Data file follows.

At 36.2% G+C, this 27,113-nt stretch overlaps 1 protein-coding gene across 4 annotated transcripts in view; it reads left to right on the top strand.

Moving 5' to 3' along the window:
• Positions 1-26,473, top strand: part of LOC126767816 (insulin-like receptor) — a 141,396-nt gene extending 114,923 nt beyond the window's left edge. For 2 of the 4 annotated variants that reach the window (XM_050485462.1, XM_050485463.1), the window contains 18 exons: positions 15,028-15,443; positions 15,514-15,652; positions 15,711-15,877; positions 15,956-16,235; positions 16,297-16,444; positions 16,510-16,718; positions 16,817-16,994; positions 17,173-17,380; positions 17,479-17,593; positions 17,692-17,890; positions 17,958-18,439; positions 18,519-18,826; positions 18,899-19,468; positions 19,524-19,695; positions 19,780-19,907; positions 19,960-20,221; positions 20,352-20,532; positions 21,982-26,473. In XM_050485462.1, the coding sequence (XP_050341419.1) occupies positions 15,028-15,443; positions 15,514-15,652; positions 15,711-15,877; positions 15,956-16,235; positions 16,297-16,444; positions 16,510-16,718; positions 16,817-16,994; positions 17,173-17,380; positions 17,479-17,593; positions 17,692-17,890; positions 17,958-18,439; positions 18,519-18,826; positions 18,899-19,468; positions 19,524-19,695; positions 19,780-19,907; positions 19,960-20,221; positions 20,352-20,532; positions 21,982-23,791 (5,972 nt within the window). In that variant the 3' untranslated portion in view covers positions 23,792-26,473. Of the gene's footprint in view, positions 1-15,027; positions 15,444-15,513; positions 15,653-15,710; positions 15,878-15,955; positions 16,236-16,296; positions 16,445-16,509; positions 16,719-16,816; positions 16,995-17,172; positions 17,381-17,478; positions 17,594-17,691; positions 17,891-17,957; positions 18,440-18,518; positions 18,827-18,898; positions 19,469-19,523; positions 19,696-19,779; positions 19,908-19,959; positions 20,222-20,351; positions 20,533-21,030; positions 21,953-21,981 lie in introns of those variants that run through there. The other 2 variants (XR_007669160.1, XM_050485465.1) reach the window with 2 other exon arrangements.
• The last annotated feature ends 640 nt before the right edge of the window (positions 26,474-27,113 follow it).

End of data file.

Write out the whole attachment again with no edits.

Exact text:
At 36.2% G+C, this 27,113-nt stretch overlaps 1 protein-coding gene across 4 annotated transcripts in view; it reads left to right on the top strand.

Moving 5' to 3' along the window:
• Positions 1-26,473, top strand: part of LOC126767816 (insulin-like receptor) — a 141,396-nt gene extending 114,923 nt beyond the window's left edge. For 2 of the 4 annotated variants that reach the window (XM_050485462.1, XM_050485463.1), the window contains 18 exons: positions 15,028-15,443; positions 15,514-15,652; positions 15,711-15,877; positions 15,956-16,235; positions 16,297-16,444; positions 16,510-16,718; positions 16,817-16,994; positions 17,173-17,380; positions 17,479-17,593; positions 17,692-17,890; positions 17,958-18,439; positions 18,519-18,826; positions 18,899-19,468; positions 19,524-19,695; positions 19,780-19,907; positions 19,960-20,221; positions 20,352-20,532; positions 21,982-26,473. In XM_050485462.1, the coding sequence (XP_050341419.1) occupies positions 15,028-15,443; positions 15,514-15,652; positions 15,711-15,877; positions 15,956-16,235; positions 16,297-16,444; positions 16,510-16,718; positions 16,817-16,994; positions 17,173-17,380; positions 17,479-17,593; positions 17,692-17,890; positions 17,958-18,439; positions 18,519-18,826; positions 18,899-19,468; positions 19,524-19,695; positions 19,780-19,907; positions 19,960-20,221; positions 20,352-20,532; positions 21,982-23,791 (5,972 nt within the window). In that variant the 3' untranslated portion in view covers positions 23,792-26,473. Of the gene's footprint in view, positions 1-15,027; positions 15,444-15,513; positions 15,653-15,710; positions 15,878-15,955; positions 16,236-16,296; positions 16,445-16,509; positions 16,719-16,816; positions 16,995-17,172; positions 17,381-17,478; positions 17,594-17,691; positions 17,891-17,957; positions 18,440-18,518; positions 18,827-18,898; positions 19,469-19,523; positions 19,696-19,779; positions 19,908-19,959; positions 20,222-20,351; positions 20,533-21,030; positions 21,953-21,981 lie in introns of those variants that run through there. The other 2 variants (XR_007669160.1, XM_050485465.1) reach the window with 2 other exon arrangements.
• The last annotated feature ends 640 nt before the right edge of the window (positions 26,474-27,113 follow it).